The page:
APE: How To Publish a Book by Guy Kawasaki & Shawn Welsh

The Down Side

  • The downside of self-publishing is that you won’t get an advance payment and won’t have the services of editorial assistants, technical editors, copyeditors, art directors, publicists, or a sales force. As a self-publisher, you’ll still need to do what they would have done, or hire independent contractors. Your book will also lack the prestige of a big-name publishing house, and is not likely to show up in the airport bookstore.
  • A third approach is to self-publish a book, and after a brief effort to sell your work you connect with an agent who lands a deal from a traditional publishing house. You will give up control but may enjoy greater sales and income.

The Ascent of eBooks

  • The success of electronic tablets like the iPad created yet another revolution. You don’t have to go to a store and people can’t tell if you are reading adult material like 50 Shades of Grey.You are not limited to a store’s physical inventory. You can read in the dark, and access a dictionary or other online information if you don’t understand what you read. You can change the text size, copy and paste selections, listen while the tablet reads the book to you, or listen to music while you read. Your book can contain links, endless color graphics and videos, and the price is usually a lot less. At this time they only represent 10% of the market, but watch out.

Tools for Writers

  • Start with a lightweight laptop with a long battery life that you won’t hesitate to take anywhere you go. These guys prefer the MacBook Air. (Full disclosure: I have been using Macs ever since I bought the first one in 1984.) They also prefer Microsoft Word as it is an industry standard. It can track changes made by people who help edit your work. You should also use the Styles feature for each paragraph rather than making formatting changes in a particular paragraph. They mention other word processing systems with warnings and suggest a number of utility programs that can help you stay organized and backed up.

How to Write Your Book

  • You need to start with a story and from it develop a pitch that you can give to someone in thirty seconds or so. Next, you need to make an outline and expect this to take some time. Don’t start writing until it’s finished even though it may change along the way. Read other books from the same genre as part of the research process. When the research is finished, try to knock out your first draft as fast as possible. As you work on revising your work, be sure to satisfy yourself rather than second guess what others want.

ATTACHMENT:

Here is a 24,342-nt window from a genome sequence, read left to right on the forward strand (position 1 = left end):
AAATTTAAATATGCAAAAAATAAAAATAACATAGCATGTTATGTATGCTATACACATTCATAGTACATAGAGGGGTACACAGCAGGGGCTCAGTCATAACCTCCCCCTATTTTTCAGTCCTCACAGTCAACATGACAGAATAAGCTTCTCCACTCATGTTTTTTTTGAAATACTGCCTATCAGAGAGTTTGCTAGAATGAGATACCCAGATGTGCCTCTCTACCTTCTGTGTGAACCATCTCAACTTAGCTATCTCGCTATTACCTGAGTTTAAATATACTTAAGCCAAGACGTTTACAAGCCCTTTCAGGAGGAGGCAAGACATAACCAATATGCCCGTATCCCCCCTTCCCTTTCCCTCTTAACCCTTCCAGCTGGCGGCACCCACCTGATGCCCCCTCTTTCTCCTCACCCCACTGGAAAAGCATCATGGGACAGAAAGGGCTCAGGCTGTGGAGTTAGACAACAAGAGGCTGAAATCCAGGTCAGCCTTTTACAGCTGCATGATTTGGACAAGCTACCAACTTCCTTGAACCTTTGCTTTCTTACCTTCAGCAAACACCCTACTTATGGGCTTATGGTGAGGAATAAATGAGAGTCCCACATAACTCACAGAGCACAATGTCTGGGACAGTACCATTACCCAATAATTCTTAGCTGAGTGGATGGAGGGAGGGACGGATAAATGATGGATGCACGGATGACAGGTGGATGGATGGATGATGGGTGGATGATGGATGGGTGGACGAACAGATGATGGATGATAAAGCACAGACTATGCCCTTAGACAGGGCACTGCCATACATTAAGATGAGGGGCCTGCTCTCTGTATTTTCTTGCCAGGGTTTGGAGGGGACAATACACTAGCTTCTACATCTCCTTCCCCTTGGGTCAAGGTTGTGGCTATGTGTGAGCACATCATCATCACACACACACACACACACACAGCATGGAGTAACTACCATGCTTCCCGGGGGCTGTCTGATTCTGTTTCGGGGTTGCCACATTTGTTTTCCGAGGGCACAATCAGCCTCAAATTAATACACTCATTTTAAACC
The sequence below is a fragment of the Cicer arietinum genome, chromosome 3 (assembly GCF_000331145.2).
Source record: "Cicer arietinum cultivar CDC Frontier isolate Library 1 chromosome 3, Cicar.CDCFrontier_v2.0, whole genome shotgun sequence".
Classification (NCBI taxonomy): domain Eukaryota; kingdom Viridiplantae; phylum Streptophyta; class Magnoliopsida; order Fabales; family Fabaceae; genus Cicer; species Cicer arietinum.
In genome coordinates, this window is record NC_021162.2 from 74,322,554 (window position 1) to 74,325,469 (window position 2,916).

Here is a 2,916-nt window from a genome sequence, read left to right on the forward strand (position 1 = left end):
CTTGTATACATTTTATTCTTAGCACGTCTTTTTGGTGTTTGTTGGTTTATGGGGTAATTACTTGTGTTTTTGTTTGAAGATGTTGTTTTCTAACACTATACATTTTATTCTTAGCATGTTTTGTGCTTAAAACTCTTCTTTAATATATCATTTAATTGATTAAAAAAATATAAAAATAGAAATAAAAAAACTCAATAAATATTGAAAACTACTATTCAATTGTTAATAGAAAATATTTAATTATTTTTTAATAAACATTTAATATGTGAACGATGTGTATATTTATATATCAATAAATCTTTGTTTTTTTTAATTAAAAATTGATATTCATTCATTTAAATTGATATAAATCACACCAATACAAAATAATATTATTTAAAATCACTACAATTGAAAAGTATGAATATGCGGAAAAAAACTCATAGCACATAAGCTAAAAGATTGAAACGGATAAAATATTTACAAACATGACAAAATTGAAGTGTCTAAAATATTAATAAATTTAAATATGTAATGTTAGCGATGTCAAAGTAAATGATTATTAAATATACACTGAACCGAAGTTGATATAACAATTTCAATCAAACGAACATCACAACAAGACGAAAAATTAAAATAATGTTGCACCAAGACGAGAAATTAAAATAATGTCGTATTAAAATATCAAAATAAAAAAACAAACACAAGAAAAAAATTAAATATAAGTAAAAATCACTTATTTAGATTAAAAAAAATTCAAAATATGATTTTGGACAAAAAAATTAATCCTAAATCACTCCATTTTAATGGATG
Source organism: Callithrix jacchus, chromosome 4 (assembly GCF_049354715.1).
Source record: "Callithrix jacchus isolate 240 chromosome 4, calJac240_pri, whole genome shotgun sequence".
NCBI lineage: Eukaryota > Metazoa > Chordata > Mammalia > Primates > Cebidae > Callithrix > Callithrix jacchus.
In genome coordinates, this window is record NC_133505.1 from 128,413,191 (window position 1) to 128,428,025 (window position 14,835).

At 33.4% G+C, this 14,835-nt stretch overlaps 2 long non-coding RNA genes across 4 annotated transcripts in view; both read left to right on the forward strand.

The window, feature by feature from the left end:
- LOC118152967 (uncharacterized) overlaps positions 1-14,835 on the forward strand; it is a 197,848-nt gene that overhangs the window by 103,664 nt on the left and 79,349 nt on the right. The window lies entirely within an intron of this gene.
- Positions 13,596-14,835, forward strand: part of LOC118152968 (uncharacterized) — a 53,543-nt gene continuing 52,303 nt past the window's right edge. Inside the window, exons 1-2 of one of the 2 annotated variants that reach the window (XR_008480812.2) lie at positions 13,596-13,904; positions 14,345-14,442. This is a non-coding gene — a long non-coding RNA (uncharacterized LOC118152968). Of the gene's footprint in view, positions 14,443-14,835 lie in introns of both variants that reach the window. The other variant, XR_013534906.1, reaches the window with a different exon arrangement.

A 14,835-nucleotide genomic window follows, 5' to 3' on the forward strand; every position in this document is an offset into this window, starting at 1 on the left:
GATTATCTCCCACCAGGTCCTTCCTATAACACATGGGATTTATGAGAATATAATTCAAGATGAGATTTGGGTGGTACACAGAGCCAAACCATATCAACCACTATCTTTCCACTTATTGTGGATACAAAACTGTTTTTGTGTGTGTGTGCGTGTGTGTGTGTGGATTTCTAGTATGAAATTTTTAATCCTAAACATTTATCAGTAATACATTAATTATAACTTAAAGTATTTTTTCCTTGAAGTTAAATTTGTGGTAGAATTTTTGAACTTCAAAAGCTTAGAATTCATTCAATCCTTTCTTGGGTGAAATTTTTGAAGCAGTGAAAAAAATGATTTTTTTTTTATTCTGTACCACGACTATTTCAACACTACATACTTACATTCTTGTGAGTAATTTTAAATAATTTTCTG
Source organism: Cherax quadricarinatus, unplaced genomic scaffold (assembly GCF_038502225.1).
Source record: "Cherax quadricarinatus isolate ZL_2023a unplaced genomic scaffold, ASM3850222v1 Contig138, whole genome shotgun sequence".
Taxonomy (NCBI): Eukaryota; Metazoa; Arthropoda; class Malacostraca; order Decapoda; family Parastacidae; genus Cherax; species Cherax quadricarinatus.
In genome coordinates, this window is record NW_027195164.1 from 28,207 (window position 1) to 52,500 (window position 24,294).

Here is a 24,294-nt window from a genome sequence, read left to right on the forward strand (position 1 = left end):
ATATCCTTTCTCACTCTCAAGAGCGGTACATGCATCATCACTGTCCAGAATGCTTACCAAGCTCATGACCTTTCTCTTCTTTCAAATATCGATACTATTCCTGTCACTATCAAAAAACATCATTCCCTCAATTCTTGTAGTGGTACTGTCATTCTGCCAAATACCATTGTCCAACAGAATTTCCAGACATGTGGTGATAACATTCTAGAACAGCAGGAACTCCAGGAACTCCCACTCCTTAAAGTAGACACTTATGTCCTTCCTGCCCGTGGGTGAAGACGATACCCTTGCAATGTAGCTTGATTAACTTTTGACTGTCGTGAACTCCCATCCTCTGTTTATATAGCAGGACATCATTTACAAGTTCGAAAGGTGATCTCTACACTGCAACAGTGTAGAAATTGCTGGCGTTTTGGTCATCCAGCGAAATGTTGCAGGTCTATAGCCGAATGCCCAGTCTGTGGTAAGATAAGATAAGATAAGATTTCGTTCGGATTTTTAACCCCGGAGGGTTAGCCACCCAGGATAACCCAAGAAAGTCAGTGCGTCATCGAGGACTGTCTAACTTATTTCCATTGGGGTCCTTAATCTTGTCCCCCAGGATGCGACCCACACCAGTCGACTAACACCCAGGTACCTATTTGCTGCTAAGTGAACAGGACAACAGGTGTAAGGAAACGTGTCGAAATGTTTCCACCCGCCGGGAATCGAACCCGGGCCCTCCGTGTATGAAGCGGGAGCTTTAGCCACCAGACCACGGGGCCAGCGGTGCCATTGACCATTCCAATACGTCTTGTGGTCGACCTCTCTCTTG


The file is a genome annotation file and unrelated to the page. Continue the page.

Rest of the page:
• Guy shares his outlines on Google Docs to get feedback and pump up anticipation for the book. People who give you advice will feel some shared ownership and probably help you market the book. Also, share your ideas with your social network for feedback. Your network will encourage you to finish. View this process as a marathon and don’t let your self-doubts stop the process. Write or edit portions every day, and when it seems finished, read it in hardcopy and tablet formats to catch more errors. Also read it out loud.

How to Finance Your Book

  • This chapter starts with an estimation of the costs of publication and goes on to suggest ways to cover the cost. Foremost is to use sites like Indiegogo, Unbound, Pubslush, or Kickstarter to generate sales revenue before you ship the book. This can involve pre-sales along with other goodies depending on the commitment. Once you are famous, this crowdfunding approach can raise lots of money. Look for sponsors who are in businesses associated with your book’s content and consider the possibility of other products you can offer your readers. If all goes well you should be able to make money doing speeches and consulting.

[Publisher Section] How to Edit Your Book

  • You cannot eliminate the need for a copyeditor! There are four methods to obtain content and copy editing. Start with enlisting any friends, family, and coworkers who are willing to murder your book. Then tap niche communities by doing searches for people with common interests in places like Google+ and Facebook. Guy offers many other options here, but expect to help others if you want help.
  • Similar to the niche community effort is the crowdsourcing approach. The difference is that you cast your net to your entire social network, not just those with close common interests. Finally, Guy strongly suggests that you hire a professional copy editor. This may cost between $1,000 and $1,500 for a 300-page manuscript, but this is a dumb place to save money. Guy gives suggestions for how to find a pro. He uses all four methods for every book and believes that you can never get too much editing and feedback.
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